Excellent early map of India & Southeast Asia, from Pierre Du Val, the main rival to Nicolas Sanson among French mapmakers of the 17th Century.
First published in 1654 and issued separately, then included in Sanson's
Atlas Les Cartes Générales de toutes parties du Monde, first issued 1658. Engraved by Jan van Somer, the map shows most of modern India, Bangladesh and Burma, the whole of Sri Lanka, Thailand, Malaysia, Laos, Cambodia, and Vietnam, and parts of Indonesia and China, showing the cities and smaller settlements, rivers and mountain chains, as well as the borders of the seventeenth-century kingdoms and other major political divisions, most of them further subdivided.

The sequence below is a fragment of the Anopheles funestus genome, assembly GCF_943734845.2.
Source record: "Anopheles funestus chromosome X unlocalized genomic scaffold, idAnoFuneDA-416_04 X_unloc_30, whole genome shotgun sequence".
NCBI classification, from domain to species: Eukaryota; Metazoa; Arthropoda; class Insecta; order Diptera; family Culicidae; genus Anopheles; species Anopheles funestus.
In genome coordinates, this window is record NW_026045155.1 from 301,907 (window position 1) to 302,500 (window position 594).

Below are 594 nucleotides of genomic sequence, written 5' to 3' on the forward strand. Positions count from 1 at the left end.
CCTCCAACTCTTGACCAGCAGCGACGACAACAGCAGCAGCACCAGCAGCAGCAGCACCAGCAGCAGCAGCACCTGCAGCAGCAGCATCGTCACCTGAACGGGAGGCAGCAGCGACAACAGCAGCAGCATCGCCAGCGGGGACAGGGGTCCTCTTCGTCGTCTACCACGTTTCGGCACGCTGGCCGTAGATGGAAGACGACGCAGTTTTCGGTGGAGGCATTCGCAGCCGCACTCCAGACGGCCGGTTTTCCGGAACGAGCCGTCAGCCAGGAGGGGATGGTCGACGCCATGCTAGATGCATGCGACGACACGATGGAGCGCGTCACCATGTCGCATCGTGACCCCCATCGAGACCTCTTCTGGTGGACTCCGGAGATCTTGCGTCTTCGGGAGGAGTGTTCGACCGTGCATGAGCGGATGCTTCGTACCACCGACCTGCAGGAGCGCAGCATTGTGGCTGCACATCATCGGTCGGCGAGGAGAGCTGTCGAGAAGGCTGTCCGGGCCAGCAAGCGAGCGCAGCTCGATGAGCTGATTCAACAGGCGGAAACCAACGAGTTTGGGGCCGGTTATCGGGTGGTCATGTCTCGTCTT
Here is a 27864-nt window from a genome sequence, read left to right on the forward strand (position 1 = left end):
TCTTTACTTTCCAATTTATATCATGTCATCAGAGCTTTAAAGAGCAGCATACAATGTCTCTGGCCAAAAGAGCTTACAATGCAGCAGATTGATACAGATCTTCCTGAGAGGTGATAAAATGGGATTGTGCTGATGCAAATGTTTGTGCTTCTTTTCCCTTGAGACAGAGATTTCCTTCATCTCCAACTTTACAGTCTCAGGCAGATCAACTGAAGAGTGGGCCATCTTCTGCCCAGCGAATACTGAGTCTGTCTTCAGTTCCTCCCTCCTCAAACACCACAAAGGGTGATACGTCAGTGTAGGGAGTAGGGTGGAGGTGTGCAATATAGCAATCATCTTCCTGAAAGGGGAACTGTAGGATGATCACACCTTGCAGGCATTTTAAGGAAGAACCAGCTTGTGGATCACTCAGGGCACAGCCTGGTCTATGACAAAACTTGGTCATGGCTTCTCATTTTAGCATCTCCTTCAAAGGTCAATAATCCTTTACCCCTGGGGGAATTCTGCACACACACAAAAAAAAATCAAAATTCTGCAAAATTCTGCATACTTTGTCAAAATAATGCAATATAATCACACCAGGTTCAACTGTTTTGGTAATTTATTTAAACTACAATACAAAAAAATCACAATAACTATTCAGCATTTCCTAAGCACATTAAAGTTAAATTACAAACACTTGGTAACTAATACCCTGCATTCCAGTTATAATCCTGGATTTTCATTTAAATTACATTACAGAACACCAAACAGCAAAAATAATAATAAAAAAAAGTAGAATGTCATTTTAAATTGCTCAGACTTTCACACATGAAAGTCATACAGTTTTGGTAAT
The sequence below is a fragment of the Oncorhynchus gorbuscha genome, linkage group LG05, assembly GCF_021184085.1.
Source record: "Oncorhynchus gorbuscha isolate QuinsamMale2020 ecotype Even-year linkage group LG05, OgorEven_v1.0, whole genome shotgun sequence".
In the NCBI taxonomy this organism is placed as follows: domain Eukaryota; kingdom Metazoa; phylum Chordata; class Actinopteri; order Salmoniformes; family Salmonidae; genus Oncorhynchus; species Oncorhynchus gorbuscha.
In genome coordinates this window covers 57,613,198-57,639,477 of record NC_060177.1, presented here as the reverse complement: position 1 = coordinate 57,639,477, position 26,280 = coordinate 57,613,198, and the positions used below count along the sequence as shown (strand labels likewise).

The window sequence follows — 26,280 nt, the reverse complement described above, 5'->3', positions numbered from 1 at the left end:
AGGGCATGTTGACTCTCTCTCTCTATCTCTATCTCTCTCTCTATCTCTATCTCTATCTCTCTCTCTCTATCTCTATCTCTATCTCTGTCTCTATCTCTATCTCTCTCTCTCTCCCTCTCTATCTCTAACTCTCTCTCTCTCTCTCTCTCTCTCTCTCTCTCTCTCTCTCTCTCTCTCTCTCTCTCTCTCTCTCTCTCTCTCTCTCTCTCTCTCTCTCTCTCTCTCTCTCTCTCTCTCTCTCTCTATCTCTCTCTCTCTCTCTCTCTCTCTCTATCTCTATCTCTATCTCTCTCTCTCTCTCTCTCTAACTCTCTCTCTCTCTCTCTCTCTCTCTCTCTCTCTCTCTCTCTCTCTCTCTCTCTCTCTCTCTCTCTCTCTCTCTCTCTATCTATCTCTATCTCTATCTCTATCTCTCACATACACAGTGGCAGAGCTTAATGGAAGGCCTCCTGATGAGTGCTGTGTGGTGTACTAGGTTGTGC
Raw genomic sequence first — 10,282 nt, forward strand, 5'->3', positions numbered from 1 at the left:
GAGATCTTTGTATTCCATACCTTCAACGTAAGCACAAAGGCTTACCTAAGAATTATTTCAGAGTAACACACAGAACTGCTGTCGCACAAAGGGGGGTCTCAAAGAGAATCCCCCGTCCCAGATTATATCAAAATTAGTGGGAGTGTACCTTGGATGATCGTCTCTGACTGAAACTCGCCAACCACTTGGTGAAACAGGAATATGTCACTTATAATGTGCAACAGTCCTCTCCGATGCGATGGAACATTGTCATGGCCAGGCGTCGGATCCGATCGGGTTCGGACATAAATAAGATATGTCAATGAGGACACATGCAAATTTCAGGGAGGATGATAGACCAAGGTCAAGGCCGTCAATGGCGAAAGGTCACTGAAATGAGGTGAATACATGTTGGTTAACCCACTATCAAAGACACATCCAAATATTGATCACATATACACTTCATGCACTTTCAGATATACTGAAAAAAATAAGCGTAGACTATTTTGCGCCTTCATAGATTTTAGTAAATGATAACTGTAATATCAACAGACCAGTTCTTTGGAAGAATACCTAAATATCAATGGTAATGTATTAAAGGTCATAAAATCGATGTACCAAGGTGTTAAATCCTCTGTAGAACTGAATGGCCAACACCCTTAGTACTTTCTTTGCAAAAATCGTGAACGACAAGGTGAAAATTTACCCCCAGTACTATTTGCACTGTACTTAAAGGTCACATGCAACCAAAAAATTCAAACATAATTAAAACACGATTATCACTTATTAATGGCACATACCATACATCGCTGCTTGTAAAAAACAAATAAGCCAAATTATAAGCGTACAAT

Pierre Duval (1618-1683) was a French geographer, cartographer, and publisher who worked in Abbeville and Paris during the seventeenth century. He was born in the former city, in northeast France, before moving to Paris. Duval was the nephew of the famous cartographer Nicolas Sanson, from whom he learned the mapmaker's art and skills. Both men worked at the royal court, having followed the royal request for artists to relocate to Paris. In addition to numerous maps and atlases, Du Val's opus also includes geography texts. He held the title of geographe ordinaire du roi from 1650 and died in 1683, when his wife and daughters took over his business.